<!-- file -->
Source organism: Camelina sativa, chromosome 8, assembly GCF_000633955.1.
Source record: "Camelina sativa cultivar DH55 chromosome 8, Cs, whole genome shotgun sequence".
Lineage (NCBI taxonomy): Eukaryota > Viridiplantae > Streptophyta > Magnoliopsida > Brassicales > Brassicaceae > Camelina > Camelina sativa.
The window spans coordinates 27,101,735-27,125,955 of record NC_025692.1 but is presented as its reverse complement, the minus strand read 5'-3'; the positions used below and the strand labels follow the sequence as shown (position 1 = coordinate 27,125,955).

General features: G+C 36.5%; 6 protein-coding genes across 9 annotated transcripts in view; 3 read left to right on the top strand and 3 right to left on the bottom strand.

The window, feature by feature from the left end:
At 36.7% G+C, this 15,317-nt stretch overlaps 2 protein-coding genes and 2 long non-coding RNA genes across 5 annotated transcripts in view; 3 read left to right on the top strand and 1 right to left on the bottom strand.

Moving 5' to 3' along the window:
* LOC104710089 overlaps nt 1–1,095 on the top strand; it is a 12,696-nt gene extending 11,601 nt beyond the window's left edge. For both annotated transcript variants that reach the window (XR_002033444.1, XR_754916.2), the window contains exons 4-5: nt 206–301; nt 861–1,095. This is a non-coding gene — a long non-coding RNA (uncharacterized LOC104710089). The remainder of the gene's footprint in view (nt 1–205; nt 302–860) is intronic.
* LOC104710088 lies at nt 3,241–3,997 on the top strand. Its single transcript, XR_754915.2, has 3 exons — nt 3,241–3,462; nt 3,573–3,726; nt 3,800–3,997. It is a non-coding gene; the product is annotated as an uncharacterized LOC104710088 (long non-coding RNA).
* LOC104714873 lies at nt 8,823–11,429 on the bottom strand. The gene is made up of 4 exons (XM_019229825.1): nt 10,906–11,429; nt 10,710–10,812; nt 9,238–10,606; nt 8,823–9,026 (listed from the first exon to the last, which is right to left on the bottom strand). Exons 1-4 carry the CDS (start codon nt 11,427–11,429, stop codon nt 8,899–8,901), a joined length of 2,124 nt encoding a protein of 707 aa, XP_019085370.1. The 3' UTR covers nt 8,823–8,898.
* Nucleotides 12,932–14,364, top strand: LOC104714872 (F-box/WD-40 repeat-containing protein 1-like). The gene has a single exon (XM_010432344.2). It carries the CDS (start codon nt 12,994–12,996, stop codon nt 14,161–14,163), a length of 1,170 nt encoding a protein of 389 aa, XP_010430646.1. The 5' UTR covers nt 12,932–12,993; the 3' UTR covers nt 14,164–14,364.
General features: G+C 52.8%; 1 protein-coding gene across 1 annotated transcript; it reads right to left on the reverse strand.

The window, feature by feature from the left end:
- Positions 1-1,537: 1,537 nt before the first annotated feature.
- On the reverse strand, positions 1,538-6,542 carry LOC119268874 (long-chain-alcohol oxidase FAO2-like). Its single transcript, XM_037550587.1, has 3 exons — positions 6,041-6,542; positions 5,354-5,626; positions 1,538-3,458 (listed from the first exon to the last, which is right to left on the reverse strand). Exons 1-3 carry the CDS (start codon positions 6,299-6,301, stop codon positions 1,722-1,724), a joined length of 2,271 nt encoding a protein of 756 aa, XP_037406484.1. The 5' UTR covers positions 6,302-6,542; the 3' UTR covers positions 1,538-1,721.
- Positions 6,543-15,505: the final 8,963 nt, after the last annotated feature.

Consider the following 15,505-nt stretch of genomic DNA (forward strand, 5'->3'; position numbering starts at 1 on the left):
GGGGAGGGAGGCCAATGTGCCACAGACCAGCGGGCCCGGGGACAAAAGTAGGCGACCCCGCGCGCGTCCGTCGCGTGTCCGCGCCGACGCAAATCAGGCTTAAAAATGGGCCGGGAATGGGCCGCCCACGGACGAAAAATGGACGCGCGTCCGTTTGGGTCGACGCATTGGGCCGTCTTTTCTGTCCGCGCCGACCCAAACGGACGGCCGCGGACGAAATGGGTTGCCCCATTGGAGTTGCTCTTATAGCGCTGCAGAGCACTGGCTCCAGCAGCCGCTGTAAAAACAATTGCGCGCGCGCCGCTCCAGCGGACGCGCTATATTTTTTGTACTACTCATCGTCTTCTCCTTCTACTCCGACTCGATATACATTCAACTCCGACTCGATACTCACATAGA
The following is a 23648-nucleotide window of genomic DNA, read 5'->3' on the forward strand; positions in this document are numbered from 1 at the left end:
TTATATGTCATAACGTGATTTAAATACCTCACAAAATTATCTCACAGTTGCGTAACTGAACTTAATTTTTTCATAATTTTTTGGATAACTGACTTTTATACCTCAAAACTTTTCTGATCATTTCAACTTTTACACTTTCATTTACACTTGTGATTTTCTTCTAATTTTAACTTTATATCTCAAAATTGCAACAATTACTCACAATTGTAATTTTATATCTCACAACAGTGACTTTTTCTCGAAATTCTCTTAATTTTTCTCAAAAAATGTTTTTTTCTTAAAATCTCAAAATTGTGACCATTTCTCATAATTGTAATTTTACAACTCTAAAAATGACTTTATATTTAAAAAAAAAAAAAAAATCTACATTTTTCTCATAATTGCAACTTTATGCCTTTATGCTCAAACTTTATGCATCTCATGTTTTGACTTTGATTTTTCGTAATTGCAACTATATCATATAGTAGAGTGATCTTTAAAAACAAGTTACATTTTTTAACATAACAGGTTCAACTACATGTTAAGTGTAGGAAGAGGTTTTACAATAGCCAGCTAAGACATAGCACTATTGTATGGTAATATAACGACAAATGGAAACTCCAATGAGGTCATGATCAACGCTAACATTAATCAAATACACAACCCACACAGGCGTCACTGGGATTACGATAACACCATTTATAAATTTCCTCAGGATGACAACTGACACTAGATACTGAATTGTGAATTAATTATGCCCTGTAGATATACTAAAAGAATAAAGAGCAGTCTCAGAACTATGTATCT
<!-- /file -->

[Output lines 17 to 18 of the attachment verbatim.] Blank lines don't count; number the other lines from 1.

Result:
- Positions 6,543-15,505: the final 8,963 nt, after the last annotated feature.

Consider the following 15,505-nt stretch of genomic DNA (forward strand, 5'->3'; position numbering starts at 1 on the left):